A single view of all master data. When all master data is available in the same place within the enterprise, it eliminates data silos, which reduces confusion, results in fewer errors, and increases productivity. With an MDM all employees are working from the same source of information, which leads to consistency in policies and operations as well as customer support. Data management areas can be defined in advance by an organization, with rules built to ensure compliance.

Faster start-up. The process of MDM typically establishes a company’s data governance policies and procedures, which need to be in place before a company begins doing business (or very early in the process).

Improved data quality across the business. Without centralized master data storage, different “versions” of company data may exist across the enterprise. Some of these versions may not be current, and employees are at risk of using outdated or incorrect information to make decisions on business processes or customer interactions.

Easier and more accurate data analysis. As the old business adage goes, “If you can’t measure it, you can’t manage it.” Centralizing critical master data allows companies to uncover opportunities and weak spots, and improve business processes and worker efficiency.

The potential for machine learning or artificial intelligence. These newer data analysis techniques mentioned above often include machine learning (ML) or artificial intelligence (AI). AI can go a long way toward automating master data collection by identifying data fields and field types and simplifying search and navigation processes. The result is a boost in the efficiency of business processes that rely on master data accessibility.

What Is a Master Data Management Example?

There are a variety of Master Data Management companies offering solutions to the marketplace today. A current MDM tools list includes Stibo Systems, Informatica, PiLog MDRM, TIBCO, Profisee, SAP, IBM, Reltio, Oracle, Microsoft, and others. These solutions tend to be large, complex, and expensive and are often unnecessary for master data management for all but the largest multinational corporations.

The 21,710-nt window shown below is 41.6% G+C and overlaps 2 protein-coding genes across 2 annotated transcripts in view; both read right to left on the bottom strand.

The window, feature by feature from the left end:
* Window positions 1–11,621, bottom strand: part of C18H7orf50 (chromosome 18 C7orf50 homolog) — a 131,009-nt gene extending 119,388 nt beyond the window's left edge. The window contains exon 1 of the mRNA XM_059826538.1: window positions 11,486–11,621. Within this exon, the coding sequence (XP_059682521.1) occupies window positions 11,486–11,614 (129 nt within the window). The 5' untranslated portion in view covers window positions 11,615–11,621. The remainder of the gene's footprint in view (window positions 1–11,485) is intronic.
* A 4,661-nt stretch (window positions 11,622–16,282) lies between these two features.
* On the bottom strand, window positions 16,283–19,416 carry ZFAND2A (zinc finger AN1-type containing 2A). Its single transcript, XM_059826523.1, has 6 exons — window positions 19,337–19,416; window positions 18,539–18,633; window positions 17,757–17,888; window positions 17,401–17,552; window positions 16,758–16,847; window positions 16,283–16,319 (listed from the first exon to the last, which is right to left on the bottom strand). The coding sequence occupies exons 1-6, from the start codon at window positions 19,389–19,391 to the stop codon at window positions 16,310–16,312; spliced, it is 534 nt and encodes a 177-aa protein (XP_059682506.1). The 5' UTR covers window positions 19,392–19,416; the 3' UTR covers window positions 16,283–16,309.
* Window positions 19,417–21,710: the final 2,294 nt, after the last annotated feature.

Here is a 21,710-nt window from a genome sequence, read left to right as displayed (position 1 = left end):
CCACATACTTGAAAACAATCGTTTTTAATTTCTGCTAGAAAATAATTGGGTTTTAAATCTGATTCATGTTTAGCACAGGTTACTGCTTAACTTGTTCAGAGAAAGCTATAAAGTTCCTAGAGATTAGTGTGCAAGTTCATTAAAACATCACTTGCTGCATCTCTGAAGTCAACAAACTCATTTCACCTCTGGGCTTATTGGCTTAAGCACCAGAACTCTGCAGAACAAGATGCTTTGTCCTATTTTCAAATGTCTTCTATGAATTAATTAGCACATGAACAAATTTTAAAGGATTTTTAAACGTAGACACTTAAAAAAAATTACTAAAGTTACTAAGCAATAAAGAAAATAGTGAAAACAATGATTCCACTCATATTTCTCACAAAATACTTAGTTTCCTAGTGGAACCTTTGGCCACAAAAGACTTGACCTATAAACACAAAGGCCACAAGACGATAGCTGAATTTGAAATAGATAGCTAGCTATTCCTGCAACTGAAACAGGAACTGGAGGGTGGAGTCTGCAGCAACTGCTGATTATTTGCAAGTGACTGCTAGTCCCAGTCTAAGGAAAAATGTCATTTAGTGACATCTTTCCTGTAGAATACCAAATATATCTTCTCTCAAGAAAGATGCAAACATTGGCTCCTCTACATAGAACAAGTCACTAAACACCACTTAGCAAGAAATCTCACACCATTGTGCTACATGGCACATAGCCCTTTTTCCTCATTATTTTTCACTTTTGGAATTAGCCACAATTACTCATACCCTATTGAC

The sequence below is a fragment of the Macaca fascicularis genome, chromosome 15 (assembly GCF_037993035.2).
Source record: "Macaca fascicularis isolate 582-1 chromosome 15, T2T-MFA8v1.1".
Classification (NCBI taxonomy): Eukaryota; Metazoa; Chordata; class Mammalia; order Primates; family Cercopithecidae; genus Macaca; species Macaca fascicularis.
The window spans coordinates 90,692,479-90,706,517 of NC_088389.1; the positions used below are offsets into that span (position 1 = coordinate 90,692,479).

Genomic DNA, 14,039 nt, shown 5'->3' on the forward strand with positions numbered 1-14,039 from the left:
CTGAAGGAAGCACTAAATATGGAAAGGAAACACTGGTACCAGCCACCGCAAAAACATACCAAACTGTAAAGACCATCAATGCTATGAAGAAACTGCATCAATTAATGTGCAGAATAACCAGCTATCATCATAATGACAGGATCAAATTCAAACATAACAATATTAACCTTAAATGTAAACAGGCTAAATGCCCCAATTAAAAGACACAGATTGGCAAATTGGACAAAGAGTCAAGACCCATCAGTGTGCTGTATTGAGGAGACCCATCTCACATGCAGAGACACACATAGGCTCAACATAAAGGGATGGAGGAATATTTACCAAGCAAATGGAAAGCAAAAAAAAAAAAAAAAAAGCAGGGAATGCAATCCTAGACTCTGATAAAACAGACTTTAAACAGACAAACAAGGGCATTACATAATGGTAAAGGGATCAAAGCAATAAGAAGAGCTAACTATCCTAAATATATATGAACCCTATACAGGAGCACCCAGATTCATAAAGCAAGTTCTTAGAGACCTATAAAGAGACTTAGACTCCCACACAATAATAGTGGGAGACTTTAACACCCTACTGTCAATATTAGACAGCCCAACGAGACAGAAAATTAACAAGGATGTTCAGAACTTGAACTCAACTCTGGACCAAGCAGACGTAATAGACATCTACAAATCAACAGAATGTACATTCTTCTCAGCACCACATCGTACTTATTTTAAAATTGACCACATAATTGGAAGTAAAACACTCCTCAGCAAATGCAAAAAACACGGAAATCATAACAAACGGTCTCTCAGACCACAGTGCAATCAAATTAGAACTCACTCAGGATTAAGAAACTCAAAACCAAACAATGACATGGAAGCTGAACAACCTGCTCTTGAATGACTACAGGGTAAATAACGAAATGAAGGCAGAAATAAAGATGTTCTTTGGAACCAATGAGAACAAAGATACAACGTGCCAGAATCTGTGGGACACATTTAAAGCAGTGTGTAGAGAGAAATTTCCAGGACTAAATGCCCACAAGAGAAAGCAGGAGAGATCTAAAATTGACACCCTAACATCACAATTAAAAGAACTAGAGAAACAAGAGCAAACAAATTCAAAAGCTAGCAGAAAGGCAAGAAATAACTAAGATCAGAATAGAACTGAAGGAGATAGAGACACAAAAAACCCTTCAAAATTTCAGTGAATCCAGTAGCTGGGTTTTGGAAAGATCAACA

Smaller organizations are well suited to solutions that keep track of both master data and product information, offering both a place to centralize product data and select Master Data Management fields and tools. While Master Data Management tracks and centralizes all of a company’s important data, a Product Information Management (PIM) solution centralizes product data. Since the functionality is similar, a PIM solution can serve as an MDM in many cases.

In fact, some Product Information Management (PIM) solutions also offer MDM functionality as a feature, including Pimcore and Syndigo. Point solutions such as Product Information Management (PIM) tools, Customer Relationship Management (CRM) solutions, and Product Lifecycle Management (PLM) platforms will provide enough functionality to effectively manage small to medium-sized companies' data.

PIM solutions such as those from Lumavate are already designed to centralize product data into a single source of truth, so it’s easy to use them as the same single source for master data: Lumavate’s PIM solution allows for unlimited custom data fields. And because PIM solutions are business-led solutions rather than IT department-led solutions (unlike MDMs), they are usually more cost-effective and user-friendly. In short, PIM solutions like Lumavate’s are faster to deploy than MDM solutions, require fewer resources to maintain, and deliver business insights faster.

For more information on Lumavate’s PIM solution, take a tour of its functionality or book a demo.